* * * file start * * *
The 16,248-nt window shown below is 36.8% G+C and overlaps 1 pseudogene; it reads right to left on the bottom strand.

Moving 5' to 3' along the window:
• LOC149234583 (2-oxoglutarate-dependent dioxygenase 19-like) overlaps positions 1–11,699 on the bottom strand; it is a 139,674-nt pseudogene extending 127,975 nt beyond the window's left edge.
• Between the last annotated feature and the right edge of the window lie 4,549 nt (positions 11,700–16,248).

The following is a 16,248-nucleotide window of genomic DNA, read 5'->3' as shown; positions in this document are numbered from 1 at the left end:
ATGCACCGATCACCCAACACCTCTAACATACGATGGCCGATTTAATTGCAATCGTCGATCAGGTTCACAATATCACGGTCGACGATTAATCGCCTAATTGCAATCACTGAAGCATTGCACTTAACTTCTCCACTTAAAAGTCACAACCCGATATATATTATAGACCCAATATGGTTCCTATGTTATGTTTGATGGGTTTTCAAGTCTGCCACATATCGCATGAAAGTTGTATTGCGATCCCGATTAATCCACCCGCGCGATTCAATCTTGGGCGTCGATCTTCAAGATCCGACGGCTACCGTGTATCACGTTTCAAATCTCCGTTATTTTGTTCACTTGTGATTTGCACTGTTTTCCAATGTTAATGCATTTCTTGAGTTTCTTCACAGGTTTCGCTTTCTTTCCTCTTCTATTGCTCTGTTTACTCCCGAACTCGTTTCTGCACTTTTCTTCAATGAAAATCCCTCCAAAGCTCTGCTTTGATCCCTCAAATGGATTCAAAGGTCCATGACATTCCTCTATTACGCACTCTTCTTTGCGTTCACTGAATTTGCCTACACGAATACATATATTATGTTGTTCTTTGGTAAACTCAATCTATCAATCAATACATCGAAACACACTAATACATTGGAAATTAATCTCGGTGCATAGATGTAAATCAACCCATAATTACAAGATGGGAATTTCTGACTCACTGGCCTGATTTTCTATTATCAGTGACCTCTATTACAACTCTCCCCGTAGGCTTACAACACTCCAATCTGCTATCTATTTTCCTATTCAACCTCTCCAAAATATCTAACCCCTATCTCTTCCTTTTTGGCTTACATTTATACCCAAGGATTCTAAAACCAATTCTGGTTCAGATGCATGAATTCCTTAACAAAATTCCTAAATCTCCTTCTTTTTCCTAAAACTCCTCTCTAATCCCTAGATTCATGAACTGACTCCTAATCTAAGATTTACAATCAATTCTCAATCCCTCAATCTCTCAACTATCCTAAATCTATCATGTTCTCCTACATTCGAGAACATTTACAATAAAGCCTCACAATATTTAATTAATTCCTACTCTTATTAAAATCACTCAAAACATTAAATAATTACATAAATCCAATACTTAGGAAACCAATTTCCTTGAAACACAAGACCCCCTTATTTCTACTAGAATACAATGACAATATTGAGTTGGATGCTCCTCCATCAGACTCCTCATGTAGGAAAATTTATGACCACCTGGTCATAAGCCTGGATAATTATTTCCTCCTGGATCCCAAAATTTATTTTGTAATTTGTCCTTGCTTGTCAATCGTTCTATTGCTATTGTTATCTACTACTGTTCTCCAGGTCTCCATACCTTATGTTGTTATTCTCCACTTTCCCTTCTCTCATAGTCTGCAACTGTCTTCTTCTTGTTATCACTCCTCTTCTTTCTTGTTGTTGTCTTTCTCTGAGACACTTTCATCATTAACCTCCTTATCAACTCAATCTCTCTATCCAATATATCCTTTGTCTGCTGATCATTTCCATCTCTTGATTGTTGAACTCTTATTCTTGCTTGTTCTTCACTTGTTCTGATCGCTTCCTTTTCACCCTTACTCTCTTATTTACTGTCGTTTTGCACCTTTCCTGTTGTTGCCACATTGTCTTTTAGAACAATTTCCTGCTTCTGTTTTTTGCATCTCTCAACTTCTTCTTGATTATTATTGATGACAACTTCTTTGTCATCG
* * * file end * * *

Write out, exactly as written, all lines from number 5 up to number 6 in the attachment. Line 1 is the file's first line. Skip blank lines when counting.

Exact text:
The following is a 16,248-nucleotide window of genomic DNA, read 5'->3' as shown; positions in this document are numbered from 1 at the left end:
ATGCACCGATCACCCAACACCTCTAACATACGATGGCCGATTTAATTGCAATCGTCGATCAGGTTCACAATATCACGGTCGACGATTAATCGCCTAATTGCAATCACTGAAGCATTGCACTTAACTTCTCCACTTAAAAGTCACAACCCGATATATATTATAGACCCAATATGGTTCCTATGTTATGTTTGATGGGTTTTCAAGTCTGCCACATATCGCATGAAAGTTGTATTGCGATCCCGATTAATCCACCCGCGCGATTCAATCTTGGGCGTCGATCTTCAAGATCCGACGGCTACCGTGTATCACGTTTCAAATCTCCGTTATTTTGTTCACTTGTGATTTGCACTGTTTTCCAATGTTAATGCATTTCTTGAGTTTCTTCACAGGTTTCGCTTTCTTTCCTCTTCTATTGCTCTGTTTACTCCCGAACTCGTTTCTGCACTTTTCTTCAATGAAAATCCCTCCAAAGCTCTGCTTTGATCCCTCAAATGGATTCAAAGGTCCATGACATTCCTCTATTACGCACTCTTCTTTGCGTTCACTGAATTTGCCTACACGAATACATATATTATGTTGTTCTTTGGTAAACTCAATCTATCAATCAATACATCGAAACACACTAATACATTGGAAATTAATCTCGGTGCATAGATGTAAATCAACCCATAATTACAAGATGGGAATTTCTGACTCACTGGCCTGATTTTCTATTATCAGTGACCTCTATTACAACTCTCCCCGTAGGCTTACAACACTCCAATCTGCTATCTATTTTCCTATTCAACCTCTCCAAAATATCTAACCCCTATCTCTTCCTTTTTGGCTTACATTTATACCCAAGGATTCTAAAACCAATTCTGGTTCAGATGCATGAATTCCTTAACAAAATTCCTAAATCTCCTTCTTTTTCCTAAAACTCCTCTCTAATCCCTAGATTCATGAACTGACTCCTAATCTAAGATTTACAATCAATTCTCAATCCCTCAATCTCTCAACTATCCTAAATCTATCATGTTCTCCTACATTCGAGAACATTTACAATAAAGCCTCACAATATTTAATTAATTCCTACTCTTATTAAAATCACTCAAAACATTAAATAATTACATAAATCCAATACTTAGGAAACCAATTTCCTTGAAACACAAGACCCCCTTATTTCTACTAGAATACAATGACAATATTGAGTTGGATGCTCCTCCATCAGACTCCTCATGTAGGAAAATTTATGACCACCTGGTCATAAGCCTGGATAATTATTTCCTCCTGGATCCCAAAATTTATTTTGTAATTTGTCCTTGCTTGTCAATCGTTCTATTGCTATTGTTATCTACTACTGTTCTCCAGGTCTCCATACCTTATGTTGTTATTCTCCACTTTCCCTTCTCTCATAGTCTGCAACTGTCTTCTTCTTGTTATCACTCCTCTTCTTTCTTGTTGTTGTCTTTCTCTGAGACACTTTCATCATTAACCTCCTTATCAACTCAATCTCTCTATCCAATATATCCTTTGTCTGCTGATCATTTCCATCTCTTGATTGTTGAACTCTTATTCTTGCTTGTTCTTCACTTGTTCTGATCGCTTCCTTTTCACCCTTACTCTCTTATTTACTGTCGTTTTGCACCTTTCCTGTTGTTGCCACATTGTCTTTTAGAACAATTTCCTGCTTCTGTTTTTTGCATCTCTCAACTTCTTCTTGATTATTATTGATGACAACTTCTTTGTCATCG